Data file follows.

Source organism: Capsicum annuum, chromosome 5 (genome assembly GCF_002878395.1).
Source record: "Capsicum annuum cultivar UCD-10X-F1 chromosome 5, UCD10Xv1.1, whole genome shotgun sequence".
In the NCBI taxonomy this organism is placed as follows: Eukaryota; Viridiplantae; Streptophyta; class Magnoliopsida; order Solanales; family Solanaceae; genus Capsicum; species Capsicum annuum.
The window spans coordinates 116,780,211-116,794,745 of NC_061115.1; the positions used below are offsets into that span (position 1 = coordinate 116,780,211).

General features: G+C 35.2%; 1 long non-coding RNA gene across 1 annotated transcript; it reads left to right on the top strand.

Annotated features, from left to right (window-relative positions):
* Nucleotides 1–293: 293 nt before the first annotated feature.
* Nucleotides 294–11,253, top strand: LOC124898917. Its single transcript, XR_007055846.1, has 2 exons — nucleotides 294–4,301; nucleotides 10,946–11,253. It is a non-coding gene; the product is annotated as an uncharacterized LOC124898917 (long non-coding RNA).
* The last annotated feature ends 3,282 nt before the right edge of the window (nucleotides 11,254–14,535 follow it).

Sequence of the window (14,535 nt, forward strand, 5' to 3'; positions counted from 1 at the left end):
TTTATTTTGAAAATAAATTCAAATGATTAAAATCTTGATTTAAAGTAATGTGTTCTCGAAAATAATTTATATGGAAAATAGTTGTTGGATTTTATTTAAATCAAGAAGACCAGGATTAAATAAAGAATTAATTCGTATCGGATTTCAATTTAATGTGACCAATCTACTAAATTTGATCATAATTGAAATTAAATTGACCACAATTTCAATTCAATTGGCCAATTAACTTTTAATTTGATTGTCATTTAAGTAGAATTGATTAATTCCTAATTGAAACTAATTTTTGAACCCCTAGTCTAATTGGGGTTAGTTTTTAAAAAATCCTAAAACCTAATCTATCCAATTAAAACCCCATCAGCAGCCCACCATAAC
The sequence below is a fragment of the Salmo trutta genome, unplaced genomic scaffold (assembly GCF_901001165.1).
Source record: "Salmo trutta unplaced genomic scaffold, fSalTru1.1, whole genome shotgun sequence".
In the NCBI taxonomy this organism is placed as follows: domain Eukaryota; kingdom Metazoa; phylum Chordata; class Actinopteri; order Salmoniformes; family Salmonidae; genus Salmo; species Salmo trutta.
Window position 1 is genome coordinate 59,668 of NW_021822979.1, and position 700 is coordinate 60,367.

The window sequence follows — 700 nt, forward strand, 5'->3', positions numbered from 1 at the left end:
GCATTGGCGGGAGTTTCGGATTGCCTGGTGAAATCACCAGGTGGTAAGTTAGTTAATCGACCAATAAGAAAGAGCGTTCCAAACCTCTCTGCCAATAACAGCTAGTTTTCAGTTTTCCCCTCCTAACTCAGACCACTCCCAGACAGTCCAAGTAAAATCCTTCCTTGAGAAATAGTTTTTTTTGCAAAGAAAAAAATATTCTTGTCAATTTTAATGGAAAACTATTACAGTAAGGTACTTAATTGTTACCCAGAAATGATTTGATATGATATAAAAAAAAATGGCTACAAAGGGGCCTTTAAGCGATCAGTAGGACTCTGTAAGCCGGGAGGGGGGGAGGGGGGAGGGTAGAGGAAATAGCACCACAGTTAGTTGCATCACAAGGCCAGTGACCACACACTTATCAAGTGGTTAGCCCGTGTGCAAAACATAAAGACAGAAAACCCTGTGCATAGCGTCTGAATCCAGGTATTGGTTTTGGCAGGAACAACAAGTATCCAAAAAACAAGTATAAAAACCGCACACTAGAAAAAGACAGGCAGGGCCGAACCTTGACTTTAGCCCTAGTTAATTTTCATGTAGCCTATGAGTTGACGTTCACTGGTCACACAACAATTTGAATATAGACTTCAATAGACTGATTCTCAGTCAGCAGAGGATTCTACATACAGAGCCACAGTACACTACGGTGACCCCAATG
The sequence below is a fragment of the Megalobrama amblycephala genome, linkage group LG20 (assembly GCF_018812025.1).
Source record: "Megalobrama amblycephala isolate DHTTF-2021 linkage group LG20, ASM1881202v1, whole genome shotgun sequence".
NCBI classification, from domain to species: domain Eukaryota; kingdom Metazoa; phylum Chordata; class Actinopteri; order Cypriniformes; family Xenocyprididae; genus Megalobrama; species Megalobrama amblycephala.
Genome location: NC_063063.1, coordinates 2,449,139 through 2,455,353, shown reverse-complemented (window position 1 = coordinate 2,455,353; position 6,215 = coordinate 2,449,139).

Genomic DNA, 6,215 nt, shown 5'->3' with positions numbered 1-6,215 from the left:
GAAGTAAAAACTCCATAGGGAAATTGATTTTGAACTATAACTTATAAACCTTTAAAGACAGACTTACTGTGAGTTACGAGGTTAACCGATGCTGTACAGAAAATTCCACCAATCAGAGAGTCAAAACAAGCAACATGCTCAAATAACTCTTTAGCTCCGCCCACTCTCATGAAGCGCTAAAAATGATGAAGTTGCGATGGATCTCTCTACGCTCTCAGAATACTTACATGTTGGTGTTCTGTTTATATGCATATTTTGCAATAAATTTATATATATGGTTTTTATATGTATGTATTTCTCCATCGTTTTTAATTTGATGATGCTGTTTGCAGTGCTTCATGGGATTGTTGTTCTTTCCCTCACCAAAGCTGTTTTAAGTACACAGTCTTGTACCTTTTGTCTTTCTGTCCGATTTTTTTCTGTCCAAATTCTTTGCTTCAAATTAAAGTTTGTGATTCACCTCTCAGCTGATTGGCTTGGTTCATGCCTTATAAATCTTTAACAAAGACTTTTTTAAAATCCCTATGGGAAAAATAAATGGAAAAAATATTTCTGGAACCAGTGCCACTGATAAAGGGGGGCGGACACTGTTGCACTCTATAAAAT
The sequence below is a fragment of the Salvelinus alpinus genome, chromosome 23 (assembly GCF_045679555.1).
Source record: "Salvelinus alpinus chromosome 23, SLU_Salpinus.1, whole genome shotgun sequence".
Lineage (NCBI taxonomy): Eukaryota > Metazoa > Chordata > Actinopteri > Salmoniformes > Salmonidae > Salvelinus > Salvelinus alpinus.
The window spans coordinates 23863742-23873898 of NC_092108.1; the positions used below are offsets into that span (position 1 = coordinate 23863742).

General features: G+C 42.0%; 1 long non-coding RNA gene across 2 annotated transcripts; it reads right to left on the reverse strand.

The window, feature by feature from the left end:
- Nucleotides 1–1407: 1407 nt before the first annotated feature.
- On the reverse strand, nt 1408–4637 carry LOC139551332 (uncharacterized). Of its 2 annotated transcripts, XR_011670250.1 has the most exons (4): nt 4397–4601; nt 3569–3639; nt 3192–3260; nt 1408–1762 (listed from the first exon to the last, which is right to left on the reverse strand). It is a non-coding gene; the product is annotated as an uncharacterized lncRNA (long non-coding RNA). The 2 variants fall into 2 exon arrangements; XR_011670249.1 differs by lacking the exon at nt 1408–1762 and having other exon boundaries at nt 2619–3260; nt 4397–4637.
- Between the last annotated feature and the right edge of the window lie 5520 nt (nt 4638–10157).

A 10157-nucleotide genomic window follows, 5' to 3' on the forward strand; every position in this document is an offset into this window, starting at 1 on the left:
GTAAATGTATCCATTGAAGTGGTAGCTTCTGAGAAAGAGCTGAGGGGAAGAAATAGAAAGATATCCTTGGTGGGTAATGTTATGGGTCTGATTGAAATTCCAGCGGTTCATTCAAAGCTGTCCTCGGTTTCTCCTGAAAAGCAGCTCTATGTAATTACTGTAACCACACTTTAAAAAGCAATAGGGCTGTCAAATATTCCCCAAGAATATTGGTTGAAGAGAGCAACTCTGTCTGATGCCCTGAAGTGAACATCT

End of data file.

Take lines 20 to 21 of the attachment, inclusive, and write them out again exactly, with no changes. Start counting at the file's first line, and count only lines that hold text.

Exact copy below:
NCBI classification, from domain to species: domain Eukaryota; kingdom Metazoa; phylum Chordata; class Actinopteri; order Cypriniformes; family Xenocyprididae; genus Megalobrama; species Megalobrama amblycephala.
Genome location: NC_063063.1, coordinates 2,449,139 through 2,455,353, shown reverse-complemented (window position 1 = coordinate 2,455,353; position 6,215 = coordinate 2,449,139).